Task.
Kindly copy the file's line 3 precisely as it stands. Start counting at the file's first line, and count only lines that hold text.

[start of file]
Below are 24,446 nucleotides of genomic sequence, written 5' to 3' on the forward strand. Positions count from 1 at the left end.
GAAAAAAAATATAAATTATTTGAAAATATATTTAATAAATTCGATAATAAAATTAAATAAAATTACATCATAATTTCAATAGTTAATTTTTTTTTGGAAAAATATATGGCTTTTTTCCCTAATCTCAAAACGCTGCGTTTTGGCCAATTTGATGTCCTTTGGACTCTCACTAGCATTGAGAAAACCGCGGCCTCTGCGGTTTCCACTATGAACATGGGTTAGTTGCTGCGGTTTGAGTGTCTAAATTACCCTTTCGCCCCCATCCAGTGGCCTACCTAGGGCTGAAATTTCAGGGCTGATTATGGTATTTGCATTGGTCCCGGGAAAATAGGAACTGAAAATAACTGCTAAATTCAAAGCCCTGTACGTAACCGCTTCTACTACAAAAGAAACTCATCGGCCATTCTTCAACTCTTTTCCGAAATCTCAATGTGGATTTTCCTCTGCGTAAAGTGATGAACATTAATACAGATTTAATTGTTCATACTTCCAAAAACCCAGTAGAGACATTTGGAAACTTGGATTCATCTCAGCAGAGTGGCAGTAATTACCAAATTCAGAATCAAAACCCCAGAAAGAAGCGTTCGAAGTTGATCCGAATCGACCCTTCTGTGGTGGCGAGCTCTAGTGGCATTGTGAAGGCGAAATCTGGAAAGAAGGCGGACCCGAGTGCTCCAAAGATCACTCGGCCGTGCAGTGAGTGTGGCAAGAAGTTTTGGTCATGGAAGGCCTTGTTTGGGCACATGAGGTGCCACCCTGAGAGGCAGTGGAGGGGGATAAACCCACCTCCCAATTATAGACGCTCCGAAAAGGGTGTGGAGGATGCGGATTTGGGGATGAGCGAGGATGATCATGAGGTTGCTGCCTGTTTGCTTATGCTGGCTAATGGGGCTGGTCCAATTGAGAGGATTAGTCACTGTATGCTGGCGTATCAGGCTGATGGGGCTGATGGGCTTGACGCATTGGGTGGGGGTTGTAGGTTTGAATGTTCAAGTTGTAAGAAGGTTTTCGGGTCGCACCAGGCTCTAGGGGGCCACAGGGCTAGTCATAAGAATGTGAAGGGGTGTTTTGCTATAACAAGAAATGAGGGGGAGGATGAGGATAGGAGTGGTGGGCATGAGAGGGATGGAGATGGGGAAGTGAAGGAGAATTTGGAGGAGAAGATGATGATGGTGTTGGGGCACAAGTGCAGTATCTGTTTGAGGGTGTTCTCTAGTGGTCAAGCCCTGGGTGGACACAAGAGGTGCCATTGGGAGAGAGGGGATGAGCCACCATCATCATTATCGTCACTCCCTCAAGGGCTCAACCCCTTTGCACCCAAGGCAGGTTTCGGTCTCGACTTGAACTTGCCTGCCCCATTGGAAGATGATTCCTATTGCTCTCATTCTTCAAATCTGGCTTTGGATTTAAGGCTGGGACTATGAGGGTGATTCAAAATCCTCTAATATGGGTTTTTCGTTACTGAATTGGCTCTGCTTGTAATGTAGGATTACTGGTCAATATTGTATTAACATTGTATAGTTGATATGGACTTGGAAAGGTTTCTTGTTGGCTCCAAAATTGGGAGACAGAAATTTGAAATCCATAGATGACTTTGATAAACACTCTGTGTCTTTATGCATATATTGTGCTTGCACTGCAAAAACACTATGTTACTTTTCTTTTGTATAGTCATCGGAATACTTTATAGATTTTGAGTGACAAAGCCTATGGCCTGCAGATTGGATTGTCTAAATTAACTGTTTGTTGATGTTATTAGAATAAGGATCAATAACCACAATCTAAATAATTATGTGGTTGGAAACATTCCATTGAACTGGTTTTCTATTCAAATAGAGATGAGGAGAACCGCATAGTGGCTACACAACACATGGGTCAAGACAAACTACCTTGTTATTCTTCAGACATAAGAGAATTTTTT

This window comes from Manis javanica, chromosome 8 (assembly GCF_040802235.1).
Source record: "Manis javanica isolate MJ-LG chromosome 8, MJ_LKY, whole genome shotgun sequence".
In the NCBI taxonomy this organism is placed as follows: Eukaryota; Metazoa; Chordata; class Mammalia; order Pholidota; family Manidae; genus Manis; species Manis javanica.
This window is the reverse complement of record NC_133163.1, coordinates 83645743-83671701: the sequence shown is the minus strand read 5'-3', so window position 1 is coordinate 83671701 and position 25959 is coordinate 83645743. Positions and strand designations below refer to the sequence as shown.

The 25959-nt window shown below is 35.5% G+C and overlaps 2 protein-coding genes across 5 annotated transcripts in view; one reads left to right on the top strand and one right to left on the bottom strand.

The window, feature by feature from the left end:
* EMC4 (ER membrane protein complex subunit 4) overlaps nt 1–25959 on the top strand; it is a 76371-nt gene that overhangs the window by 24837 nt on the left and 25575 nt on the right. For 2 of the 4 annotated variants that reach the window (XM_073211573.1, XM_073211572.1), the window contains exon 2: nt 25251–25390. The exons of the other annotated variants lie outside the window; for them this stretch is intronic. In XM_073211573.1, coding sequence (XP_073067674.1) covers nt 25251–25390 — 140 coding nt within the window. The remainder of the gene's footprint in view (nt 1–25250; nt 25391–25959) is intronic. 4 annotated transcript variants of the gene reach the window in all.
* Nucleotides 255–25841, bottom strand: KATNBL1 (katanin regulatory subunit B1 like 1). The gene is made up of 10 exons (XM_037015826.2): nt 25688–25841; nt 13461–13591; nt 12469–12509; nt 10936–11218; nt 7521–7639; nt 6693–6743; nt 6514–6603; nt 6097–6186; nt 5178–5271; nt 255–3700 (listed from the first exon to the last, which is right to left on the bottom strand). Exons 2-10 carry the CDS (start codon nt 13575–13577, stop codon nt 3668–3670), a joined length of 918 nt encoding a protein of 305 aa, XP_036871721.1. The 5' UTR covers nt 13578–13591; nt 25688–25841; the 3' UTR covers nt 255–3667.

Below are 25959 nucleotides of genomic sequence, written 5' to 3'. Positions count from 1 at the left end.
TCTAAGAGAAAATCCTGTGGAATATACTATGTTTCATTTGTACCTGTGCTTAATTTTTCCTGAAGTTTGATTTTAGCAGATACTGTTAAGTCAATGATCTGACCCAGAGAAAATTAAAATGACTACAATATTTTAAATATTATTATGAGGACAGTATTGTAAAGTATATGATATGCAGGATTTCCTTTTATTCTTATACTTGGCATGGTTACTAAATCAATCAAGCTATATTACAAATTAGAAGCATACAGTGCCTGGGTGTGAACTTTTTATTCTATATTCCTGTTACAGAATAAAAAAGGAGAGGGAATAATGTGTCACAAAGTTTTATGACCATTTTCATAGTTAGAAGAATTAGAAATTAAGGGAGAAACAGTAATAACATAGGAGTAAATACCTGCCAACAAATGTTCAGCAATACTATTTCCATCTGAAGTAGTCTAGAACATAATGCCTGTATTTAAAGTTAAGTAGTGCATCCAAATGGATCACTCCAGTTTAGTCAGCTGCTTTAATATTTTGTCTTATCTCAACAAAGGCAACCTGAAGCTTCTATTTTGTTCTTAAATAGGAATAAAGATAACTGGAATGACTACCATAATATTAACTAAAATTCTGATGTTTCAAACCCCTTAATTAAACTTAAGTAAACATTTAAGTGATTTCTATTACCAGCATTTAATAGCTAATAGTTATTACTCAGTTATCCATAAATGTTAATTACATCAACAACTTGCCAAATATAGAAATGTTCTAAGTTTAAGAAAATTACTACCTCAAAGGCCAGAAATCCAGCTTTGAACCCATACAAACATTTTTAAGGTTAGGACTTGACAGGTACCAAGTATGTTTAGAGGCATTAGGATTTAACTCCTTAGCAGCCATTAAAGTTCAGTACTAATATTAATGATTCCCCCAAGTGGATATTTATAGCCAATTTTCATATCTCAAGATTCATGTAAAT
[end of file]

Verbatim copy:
This window comes from Manis javanica, chromosome 8 (assembly GCF_040802235.1).